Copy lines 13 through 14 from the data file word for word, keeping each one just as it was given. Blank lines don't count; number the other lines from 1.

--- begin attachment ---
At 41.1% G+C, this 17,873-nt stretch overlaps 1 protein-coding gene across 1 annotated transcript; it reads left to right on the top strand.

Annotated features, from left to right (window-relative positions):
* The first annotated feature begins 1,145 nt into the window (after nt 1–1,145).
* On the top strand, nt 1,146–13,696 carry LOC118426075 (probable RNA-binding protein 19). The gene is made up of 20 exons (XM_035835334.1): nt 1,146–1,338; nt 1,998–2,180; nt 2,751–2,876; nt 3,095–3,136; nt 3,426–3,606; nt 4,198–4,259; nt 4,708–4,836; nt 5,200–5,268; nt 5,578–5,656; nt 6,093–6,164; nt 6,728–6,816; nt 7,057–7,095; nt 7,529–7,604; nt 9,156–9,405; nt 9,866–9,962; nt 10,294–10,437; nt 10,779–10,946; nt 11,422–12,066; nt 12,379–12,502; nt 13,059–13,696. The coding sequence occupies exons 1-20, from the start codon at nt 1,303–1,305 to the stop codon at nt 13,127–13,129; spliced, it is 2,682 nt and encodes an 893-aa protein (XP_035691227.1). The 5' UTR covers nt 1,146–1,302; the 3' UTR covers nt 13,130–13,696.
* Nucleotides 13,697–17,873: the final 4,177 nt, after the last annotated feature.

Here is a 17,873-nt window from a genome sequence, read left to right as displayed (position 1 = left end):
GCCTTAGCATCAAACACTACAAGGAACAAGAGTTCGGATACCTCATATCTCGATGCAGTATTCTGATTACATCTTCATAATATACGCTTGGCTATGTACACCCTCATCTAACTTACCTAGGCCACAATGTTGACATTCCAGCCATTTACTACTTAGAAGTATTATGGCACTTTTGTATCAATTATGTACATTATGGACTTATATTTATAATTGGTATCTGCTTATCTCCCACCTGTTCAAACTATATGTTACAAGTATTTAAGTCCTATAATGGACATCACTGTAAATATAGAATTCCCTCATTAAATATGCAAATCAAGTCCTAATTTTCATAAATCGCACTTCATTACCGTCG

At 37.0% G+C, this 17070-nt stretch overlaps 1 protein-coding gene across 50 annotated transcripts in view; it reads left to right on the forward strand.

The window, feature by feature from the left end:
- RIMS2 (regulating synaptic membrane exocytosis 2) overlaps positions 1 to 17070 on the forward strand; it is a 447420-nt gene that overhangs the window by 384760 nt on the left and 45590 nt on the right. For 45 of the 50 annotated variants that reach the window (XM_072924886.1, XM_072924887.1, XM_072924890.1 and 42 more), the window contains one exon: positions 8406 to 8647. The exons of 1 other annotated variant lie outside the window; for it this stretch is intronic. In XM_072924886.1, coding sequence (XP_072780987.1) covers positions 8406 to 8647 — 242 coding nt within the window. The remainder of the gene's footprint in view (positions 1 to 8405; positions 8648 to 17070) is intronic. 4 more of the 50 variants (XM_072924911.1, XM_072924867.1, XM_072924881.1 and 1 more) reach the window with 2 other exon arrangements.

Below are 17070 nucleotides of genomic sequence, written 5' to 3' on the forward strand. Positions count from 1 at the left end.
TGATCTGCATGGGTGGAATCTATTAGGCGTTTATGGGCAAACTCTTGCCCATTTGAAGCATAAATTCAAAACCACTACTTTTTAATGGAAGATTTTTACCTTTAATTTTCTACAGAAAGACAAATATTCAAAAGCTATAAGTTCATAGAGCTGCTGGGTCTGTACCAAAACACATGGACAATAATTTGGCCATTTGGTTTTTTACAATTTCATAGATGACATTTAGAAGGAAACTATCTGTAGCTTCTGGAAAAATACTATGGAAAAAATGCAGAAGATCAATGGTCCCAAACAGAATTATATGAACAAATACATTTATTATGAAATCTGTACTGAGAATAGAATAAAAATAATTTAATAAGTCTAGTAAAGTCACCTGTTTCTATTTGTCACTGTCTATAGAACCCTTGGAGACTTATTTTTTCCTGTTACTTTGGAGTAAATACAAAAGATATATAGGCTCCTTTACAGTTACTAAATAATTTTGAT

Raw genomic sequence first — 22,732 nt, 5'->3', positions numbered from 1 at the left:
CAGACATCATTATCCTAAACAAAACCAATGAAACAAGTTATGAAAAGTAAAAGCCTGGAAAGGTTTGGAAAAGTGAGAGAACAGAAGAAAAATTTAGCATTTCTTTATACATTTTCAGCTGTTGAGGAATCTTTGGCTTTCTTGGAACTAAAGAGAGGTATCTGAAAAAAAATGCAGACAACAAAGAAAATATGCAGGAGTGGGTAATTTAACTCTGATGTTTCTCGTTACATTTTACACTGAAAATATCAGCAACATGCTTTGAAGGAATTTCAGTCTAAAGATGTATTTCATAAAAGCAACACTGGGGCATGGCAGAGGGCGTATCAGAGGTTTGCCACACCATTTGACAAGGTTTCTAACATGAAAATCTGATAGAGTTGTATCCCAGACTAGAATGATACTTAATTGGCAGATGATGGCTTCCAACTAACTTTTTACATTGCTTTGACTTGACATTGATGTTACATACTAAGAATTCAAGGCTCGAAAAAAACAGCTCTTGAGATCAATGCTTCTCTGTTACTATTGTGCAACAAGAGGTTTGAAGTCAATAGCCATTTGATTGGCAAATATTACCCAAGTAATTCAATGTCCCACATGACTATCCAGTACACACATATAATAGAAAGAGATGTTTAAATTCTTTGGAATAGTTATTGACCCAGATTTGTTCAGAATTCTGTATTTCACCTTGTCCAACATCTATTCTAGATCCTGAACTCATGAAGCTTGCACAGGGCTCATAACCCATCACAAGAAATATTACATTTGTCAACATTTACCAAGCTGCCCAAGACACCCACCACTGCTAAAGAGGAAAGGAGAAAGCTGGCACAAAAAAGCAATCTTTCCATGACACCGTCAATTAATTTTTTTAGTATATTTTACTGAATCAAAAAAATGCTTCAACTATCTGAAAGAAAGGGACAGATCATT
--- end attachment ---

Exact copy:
Raw genomic sequence first — 22,732 nt, 5'->3', positions numbered from 1 at the left:
CAGACATCATTATCCTAAACAAAACCAATGAAACAAGTTATGAAAAGTAAAAGCCTGGAAAGGTTTGGAAAAGTGAGAGAACAGAAGAAAAATTTAGCATTTCTTTATACATTTTCAGCTGTTGAGGAATCTTTGGCTTTCTTGGAACTAAAGAGAGGTATCTGAAAAAAAATGCAGACAACAAAGAAAATATGCAGGAGTGGGTAATTTAACTCTGATGTTTCTCGTTACATTTTACACTGAAAATATCAGCAACATGCTTTGAAGGAATTTCAGTCTAAAGATGTATTTCATAAAAGCAACACTGGGGCATGGCAGAGGGCGTATCAGAGGTTTGCCACACCATTTGACAAGGTTTCTAACATGAAAATCTGATAGAGTTGTATCCCAGACTAGAATGATACTTAATTGGCAGATGATGGCTTCCAACTAACTTTTTACATTGCTTTGACTTGACATTGATGTTACATACTAAGAATTCAAGGCTCGAAAAAAACAGCTCTTGAGATCAATGCTTCTCTGTTACTATTGTGCAACAAGAGGTTTGAAGTCAATAGCCATTTGATTGGCAAATATTACCCAAGTAATTCAATGTCCCACATGACTATCCAGTACACACATATAATAGAAAGAGATGTTTAAATTCTTTGGAATAGTTATTGACCCAGATTTGTTCAGAATTCTGTATTTCACCTTGTCCAACATCTATTCTAGATCCTGAACTCATGAAGCTTGCACAGGGCTCATAACCCATCACAAGAAATATTACATTTGTCAACATTTACCAAGCTGCCCAAGACACCCACCACTGCTAAAGAGGAAAGGAGAAAGCTGGCACAAAAAAGCAATCTTTCCATGACACCGTCAATTAATTTTTTTAGTATATTTTACTGAATCAAAAAAATGCTTCAACTATCTGAAAGAAAGGGACAGATCATT